Military snipers: It isn't simply 'point and shoot'


Thirty-two of the world’s best snipers met at Fort Bragg, N.C. to face off in the U.S. Army John F. Kennedy Special Warfare Center and School Sniper Competition, Dec. 2-6.


A two-man team assigned to the 5th Special Forces Group (Airborne) emerged as this year’s winner. Second place went to a team from 3rd Special Forces Group (Airborne), with third place going to the Navy SEALs assigned to Naval Special Warfare-East.

According to the event’s officials from 2nd Battalion, 1st Special Warfare Training Group (Airborne), the competition was hosted in order to test the skill level, training, methodology and knowledge of all participants. The competition events are designed to challenge comfort zones, test capabilities and identify training shortfalls. The overall intent of this competition is to foster camaraderie among the special operations sniper community.

The competition consisted of 16 two-man sniper teams. Each team had to work together through 14 events, including repeated day and night fire and maneuvering techniques, which are fitting for the modern day sniper.

The events included casualty evacuation while engaging enemies, bounding movement under fire, pistol and rifle alternate assault and sniping enemies from improvised firing positions.

“This is a good competition with a good array of events. The traditional sit and wait sniper doesn’t exist like it used to. This competition represents a more mobile, running and gunning sniper,” said Staff Sgt. Grant Quezada, a sniper assigned to 2nd Battalion, 275th Ranger Regiment and a native of Prescott, Ariz.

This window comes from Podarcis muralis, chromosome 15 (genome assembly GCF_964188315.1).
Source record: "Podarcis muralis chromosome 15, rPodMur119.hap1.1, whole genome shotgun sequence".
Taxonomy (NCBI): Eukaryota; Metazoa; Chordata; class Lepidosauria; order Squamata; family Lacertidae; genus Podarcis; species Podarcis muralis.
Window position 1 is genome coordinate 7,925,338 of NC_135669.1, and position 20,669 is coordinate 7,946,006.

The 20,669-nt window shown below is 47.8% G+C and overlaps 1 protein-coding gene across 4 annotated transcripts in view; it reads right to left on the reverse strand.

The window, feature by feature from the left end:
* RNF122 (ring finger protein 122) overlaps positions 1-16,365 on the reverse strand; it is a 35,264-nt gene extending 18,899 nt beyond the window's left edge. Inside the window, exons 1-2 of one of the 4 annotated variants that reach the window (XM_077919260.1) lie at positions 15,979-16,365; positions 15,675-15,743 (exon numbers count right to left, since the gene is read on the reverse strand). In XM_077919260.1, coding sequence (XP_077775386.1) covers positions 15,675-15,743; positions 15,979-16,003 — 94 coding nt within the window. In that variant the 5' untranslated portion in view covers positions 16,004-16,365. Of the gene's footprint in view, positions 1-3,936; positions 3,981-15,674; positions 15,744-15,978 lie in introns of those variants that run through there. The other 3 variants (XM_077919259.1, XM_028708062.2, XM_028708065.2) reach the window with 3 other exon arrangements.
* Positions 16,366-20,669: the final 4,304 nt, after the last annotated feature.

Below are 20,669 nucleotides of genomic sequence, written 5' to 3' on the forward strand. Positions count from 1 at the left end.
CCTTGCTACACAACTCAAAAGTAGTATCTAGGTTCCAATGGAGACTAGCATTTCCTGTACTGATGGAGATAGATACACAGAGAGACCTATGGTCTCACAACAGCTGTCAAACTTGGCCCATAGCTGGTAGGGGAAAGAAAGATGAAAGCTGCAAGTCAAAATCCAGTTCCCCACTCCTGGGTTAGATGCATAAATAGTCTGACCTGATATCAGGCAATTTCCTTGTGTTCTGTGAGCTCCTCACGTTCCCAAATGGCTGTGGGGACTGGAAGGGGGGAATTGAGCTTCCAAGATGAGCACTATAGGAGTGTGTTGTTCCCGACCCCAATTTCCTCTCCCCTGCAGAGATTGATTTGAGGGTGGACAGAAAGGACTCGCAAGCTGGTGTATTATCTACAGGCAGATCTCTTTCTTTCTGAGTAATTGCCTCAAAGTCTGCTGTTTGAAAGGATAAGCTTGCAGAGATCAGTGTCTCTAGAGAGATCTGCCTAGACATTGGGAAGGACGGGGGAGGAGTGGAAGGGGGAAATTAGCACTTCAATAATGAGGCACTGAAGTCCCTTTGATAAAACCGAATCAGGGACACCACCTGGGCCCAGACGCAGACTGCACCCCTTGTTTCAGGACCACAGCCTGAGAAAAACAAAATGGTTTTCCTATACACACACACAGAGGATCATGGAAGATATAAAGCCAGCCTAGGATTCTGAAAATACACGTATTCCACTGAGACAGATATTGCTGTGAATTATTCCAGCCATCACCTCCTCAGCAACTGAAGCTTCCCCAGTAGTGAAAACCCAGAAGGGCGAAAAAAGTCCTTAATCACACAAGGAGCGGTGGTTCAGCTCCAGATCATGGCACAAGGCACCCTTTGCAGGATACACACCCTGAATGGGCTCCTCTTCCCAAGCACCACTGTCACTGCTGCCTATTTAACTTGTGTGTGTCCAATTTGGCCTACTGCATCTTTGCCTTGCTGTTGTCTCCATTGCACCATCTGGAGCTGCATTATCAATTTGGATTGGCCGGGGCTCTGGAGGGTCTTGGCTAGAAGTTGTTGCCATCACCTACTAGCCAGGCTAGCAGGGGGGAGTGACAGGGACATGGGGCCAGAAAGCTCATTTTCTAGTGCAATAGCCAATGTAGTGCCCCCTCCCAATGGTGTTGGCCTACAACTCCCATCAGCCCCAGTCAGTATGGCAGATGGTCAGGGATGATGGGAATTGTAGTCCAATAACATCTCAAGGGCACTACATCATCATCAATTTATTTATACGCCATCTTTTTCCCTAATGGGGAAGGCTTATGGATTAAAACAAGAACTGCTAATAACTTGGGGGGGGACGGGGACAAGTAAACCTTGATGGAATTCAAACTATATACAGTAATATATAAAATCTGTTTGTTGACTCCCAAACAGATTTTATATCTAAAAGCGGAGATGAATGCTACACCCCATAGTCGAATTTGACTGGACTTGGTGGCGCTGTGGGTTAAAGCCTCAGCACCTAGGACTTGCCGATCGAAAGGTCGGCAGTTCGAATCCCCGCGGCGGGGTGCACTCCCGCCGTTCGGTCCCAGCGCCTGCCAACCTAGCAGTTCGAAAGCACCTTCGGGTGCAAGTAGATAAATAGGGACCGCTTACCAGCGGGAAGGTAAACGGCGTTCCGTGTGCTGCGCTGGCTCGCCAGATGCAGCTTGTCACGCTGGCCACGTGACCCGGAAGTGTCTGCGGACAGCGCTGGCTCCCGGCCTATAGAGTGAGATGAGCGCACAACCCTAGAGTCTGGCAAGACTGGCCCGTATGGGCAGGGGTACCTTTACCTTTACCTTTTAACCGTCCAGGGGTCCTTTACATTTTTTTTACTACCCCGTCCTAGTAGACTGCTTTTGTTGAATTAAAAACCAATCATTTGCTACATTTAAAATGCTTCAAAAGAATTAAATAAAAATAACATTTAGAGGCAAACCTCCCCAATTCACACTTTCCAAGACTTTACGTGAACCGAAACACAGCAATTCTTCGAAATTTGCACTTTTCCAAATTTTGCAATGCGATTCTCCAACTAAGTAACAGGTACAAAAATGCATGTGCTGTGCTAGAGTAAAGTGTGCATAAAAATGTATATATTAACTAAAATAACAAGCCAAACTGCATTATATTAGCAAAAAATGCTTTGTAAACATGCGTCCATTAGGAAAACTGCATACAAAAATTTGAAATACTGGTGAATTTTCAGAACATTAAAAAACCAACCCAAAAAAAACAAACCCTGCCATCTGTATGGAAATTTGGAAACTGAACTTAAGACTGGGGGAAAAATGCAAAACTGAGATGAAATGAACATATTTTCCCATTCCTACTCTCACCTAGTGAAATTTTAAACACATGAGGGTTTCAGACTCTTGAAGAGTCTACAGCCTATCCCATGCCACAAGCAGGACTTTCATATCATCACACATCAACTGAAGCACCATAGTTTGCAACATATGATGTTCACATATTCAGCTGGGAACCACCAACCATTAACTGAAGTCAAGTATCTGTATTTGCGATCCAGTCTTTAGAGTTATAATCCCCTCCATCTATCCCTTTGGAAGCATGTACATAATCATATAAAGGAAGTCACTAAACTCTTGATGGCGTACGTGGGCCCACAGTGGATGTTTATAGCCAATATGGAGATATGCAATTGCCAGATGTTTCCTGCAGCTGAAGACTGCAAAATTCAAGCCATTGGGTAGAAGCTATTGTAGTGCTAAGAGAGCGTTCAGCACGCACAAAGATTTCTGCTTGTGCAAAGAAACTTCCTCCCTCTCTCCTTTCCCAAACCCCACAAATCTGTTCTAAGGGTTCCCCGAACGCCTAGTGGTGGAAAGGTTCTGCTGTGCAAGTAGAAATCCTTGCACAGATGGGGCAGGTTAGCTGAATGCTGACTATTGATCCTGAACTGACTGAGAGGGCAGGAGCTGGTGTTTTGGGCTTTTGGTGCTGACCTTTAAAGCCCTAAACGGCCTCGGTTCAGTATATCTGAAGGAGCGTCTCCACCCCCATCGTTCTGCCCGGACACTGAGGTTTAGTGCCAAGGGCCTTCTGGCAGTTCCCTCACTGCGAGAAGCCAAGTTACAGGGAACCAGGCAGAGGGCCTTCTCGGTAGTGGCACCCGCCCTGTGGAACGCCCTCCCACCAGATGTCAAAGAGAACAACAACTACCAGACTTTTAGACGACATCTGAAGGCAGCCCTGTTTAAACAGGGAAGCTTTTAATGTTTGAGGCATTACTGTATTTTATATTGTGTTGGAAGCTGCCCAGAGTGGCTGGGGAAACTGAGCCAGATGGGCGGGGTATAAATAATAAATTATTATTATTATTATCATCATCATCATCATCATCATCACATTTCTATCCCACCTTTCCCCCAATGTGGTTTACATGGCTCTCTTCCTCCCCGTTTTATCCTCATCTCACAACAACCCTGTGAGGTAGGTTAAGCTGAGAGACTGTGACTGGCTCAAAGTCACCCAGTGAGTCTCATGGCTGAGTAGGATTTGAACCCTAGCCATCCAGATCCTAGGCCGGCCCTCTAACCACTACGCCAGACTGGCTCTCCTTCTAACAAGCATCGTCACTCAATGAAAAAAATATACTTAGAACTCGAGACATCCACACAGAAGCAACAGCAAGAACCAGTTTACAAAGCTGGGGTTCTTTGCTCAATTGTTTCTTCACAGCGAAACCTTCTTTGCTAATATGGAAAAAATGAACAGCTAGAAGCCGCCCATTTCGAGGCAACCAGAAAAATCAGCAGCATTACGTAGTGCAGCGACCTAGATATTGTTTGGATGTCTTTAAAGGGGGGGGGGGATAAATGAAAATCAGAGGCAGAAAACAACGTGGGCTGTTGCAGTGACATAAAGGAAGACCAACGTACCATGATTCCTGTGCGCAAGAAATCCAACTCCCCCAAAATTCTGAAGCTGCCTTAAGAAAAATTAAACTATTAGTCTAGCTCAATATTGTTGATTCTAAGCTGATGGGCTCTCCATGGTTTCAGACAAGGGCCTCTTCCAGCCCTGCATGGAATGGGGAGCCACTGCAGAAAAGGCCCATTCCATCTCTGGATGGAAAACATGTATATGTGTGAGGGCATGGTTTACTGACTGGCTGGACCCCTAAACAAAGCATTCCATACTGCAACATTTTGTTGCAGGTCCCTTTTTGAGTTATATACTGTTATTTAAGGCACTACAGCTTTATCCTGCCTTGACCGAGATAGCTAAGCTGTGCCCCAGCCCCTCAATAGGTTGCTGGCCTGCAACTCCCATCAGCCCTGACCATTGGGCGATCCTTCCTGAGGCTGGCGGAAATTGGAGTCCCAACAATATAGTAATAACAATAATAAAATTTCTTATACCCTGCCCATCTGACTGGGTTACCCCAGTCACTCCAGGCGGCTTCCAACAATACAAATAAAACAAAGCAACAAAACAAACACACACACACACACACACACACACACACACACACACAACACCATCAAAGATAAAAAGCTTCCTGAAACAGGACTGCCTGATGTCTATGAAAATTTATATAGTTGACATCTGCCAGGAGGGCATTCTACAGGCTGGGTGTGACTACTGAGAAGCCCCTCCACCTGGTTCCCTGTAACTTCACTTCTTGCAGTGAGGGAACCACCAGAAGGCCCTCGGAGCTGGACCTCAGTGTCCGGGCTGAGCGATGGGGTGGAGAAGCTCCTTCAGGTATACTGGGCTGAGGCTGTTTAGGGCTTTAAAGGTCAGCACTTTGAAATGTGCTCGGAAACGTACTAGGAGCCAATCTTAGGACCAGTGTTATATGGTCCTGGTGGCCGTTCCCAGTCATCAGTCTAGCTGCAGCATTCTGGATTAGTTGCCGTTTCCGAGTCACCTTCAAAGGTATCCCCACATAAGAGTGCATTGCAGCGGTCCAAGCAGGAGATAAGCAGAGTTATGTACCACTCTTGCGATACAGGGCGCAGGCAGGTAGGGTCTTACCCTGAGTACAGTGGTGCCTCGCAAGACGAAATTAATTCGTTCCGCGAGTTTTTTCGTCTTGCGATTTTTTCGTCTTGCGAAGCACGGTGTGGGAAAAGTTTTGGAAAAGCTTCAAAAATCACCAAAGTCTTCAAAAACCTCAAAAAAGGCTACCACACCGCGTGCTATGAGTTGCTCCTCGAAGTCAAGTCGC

Even with 16 teams, this year’s contest had half the participants of the previous year.

Last year 32 teams got in, but it was too much to handle with our limited resources and instructors. It takes so much support for each event,” said Tim Gozelski, a SWCS instructor.

Although there were less participants this year, Gozelski explained how having fewer snipers improved the competition.

“With smaller teams, we are getting higher quality snipers because only the best can attend,” said Gozelski.

The contestants who attended were comprised of Special Forces Soldiers, Marines, Army Rangers, Navy SEALs, and international sniper teams from partner nations. All of them have been battle-hardened and experienced in their skill sets.

“All these guys have combat experience, especially in sniping. There are guys down range who are equal or better than these guys but the ones we have here are from the same handful of the best snipers in the world,” said Gozelski.

Not only were the competitors experienced, but they knew how significant their roles are on today’s battlefield and how the competition requires them to showcase the skills they use while deployed.

“Snipers are one of the biggest force multipliers on the battlefield,” said Sgt. Chad Mutchler, a sniper with 2nd Battalion, 75th Ranger Regiment and a Lynchburg, Va. native. “We can engage targets from a distance and mitigate risk to ourselves and other Soldiers. What you see here replicates what we do overseas,” he said.


Many of the snipers in attendance knew how important the competition was, and what a rare opportunity it was to be able to participate.

“This is my first time ever shooting this competition and I realize it may be my last,” said Mutchler. “The biggest piece of advice I was given before coming and the biggest piece of advice I could give is to shoot to have fun and not be too stressed about who’s going to win,” he said.

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